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HIV and Hepatitis.com Coverage of the
61st Annual Meeting of the American Association for the Study of Liver Diseases (AASLD 2010)
October 29 - November 2, 2010, Boston, MA
Artificial Liver Device Improves Survival for Hepatitis B and C Patients with Decompensated Disease

 
SUMMARY: An artificial liver device known as ELAD -- which runs a patient's blood through cartridges containing human liver cells -- conferred a significant survival advantage for people with acute decompensated liver disease related to chronic hepatitis B or C, according to a Chinese study presented at the recent American Association for the Study of Liver Diseases "Liver Meeting" (AASLD 2010) in Boston. After 3 years, 44% of ELAD users were still alive without liver transplants, compared with 18% in the standard therapy group.
 

Below is the text of a press release issued by ELAD developer Viral Therapies describing the study and its findings.

Three-Year Follow-Up Data Confirm Safety and Survival Benefit In
Chinese Liver Failure Patients Treated With ELAD Bioartificial Liver

October 13, 2010 -- Vital Therapies, Inc., (VTI) announced that a poster is being presented at the American Association for the Study of Liver Diseases (AASLD) meeting in Boston on Tuesday, November 2nd. It confirms that previously reported findings of improved transplant free survival (TFS) in Chinese subjects with acute-on-chronic liver failure (ACLF) treated with the ELAD bioartificial liver support system are maintained for up to three years.

The poster is titled "3-year follow-up of acute-on-chronic liver failure (ACLF) subjects in randomized, controlled, multicenter trial of ELAD bioartificial liver support system in 49 Chinese subjects reveals significant transplant-free survival (TFS) benefit." It is being presented by Dr. Michael Millis, Professor of Surgery, University of Chicago, and is coauthored by Drs. Zhongping Duan and Jing Zhang, Beijing You'an Hospital, and Shaojie Xin and Shaoli You, 302 Military Hospital, Beijing.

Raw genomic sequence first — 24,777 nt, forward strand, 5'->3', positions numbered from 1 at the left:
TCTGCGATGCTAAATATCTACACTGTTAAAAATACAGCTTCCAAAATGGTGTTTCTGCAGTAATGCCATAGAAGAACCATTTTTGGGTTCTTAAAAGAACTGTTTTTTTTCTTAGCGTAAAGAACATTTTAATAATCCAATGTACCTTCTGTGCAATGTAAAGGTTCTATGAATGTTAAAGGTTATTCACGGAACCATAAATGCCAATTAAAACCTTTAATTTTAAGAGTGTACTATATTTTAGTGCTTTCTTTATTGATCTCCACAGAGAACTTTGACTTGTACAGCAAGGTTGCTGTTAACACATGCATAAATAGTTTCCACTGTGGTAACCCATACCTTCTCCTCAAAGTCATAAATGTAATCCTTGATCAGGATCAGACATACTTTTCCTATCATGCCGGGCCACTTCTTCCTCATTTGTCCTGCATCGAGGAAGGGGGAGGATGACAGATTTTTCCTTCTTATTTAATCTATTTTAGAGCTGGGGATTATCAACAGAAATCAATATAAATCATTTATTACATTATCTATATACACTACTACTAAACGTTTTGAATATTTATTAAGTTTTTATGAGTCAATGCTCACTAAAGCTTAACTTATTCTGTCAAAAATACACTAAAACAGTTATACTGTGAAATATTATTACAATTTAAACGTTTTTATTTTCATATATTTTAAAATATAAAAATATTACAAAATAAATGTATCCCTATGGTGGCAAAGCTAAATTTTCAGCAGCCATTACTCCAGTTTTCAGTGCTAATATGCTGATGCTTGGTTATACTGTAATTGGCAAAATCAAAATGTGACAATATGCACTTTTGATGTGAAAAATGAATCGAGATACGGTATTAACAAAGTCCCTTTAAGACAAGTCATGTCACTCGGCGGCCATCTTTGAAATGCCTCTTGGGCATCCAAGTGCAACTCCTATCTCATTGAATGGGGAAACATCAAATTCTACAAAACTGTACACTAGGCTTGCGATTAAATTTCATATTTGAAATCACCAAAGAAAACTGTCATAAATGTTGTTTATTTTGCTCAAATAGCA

Previously, it was reported that 84-day follow-up of ACLF subjects enrolled at two liver treatment centers in China showed statistically significant improvements in TFS for ELAD treatment compared with standard of care (SOC). At least three years following enrollment, survivors were consented and underwent a cancer screen and physical exam in accord with a questionnaire.

Of 49 subjects enrolled, 84-day TFS was 21/32 (65.6%) in the ELAD group vs. 7/17 (41.1%) in controls. Three-year TFS was 14/32 (43.8%) in the ELAD group vs. 3/12 (25%) in controls. Of 84-day survivors, 2/21 (9.5%) ELAD and 2/7 (28.6%) controls died, 1/21 (4.8%) ELAD and 0/7 controls were transplanted and 4/21 (19.0%) ELAD and 2/7 (28.6%) controls were lost to follow-up. Survival analysis reveals a statistically significant improvement in TFS (p=0.045, log-rank analysis) for the ELAD treated subjects compared with SOC. Median survival of controls was 37 days, whereas median survival of ELAD treated subjects was at least 3 years. There was no evidence of tumor development in either group.

Dr. Millis commented, "This is the first time that a long term survival benefit has been demonstrated in subjects who recovered following treatment with ELAD. It is highly encouraging to note that those subjects that survive in the short term are able to go on to extended survival without any apparent increase in mortality or morbidity compared with subjects administered standard of care."

Dr. Duan, who served as a principal investigator for the study, commented, "China has about 95 million HBV carriers and chronic hepatitis B patients, and 38 million hepatitis C patients. It is estimated that 0.1%-0.5% of these patients will experience severe hepatitis due to acute hepatocellular necrosis or hypofunction, which results in hepatic insufficiency and hepatic failure. Mortality from this condition still remains around 50%-70% even with comprehensive internal medicine treatment, leading to as many as 400,000 deaths per year in China from acute liver failure. When approved for commercial sale in China, ELAD will be the first bioartificial liver support system proven to improve survival in this population."